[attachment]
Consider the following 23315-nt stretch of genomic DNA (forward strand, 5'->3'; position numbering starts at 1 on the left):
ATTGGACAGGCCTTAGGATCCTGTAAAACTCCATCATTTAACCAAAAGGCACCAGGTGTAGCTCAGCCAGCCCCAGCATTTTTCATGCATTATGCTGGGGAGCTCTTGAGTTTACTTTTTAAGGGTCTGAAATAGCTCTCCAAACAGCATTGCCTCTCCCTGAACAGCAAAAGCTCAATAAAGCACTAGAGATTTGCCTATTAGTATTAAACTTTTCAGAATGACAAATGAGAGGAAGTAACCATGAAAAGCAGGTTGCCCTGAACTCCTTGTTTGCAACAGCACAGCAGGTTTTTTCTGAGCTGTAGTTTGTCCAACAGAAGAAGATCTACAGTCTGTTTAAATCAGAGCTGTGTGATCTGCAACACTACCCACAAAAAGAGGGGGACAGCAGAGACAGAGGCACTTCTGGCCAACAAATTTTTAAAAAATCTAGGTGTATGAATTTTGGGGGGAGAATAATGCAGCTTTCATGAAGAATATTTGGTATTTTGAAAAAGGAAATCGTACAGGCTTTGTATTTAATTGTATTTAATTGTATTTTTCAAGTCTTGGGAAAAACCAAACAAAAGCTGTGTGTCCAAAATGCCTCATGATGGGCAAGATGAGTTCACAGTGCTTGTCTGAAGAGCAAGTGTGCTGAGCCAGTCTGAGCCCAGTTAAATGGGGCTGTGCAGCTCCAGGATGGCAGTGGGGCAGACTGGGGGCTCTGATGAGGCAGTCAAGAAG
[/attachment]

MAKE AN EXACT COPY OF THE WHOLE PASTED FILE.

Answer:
Consider the following 23315-nt stretch of genomic DNA (forward strand, 5'->3'; position numbering starts at 1 on the left):
ATTGGACAGGCCTTAGGATCCTGTAAAACTCCATCATTTAACCAAAAGGCACCAGGTGTAGCTCAGCCAGCCCCAGCATTTTTCATGCATTATGCTGGGGAGCTCTTGAGTTTACTTTTTAAGGGTCTGAAATAGCTCTCCAAACAGCATTGCCTCTCCCTGAACAGCAAAAGCTCAATAAAGCACTAGAGATTTGCCTATTAGTATTAAACTTTTCAGAATGACAAATGAGAGGAAGTAACCATGAAAAGCAGGTTGCCCTGAACTCCTTGTTTGCAACAGCACAGCAGGTTTTTTCTGAGCTGTAGTTTGTCCAACAGAAGAAGATCTACAGTCTGTTTAAATCAGAGCTGTGTGATCTGCAACACTACCCACAAAAAGAGGGGGACAGCAGAGACAGAGGCACTTCTGGCCAACAAATTTTTAAAAAATCTAGGTGTATGAATTTTGGGGGGAGAATAATGCAGCTTTCATGAAGAATATTTGGTATTTTGAAAAAGGAAATCGTACAGGCTTTGTATTTAATTGTATTTAATTGTATTTTTCAAGTCTTGGGAAAAACCAAACAAAAGCTGTGTGTCCAAAATGCCTCATGATGGGCAAGATGAGTTCACAGTGCTTGTCTGAAGAGCAAGTGTGCTGAGCCAGTCTGAGCCCAGTTAAATGGGGCTGTGCAGCTCCAGGATGGCAGTGGGGCAGACTGGGGGCTCTGATGAGGCAGTCAAGAAG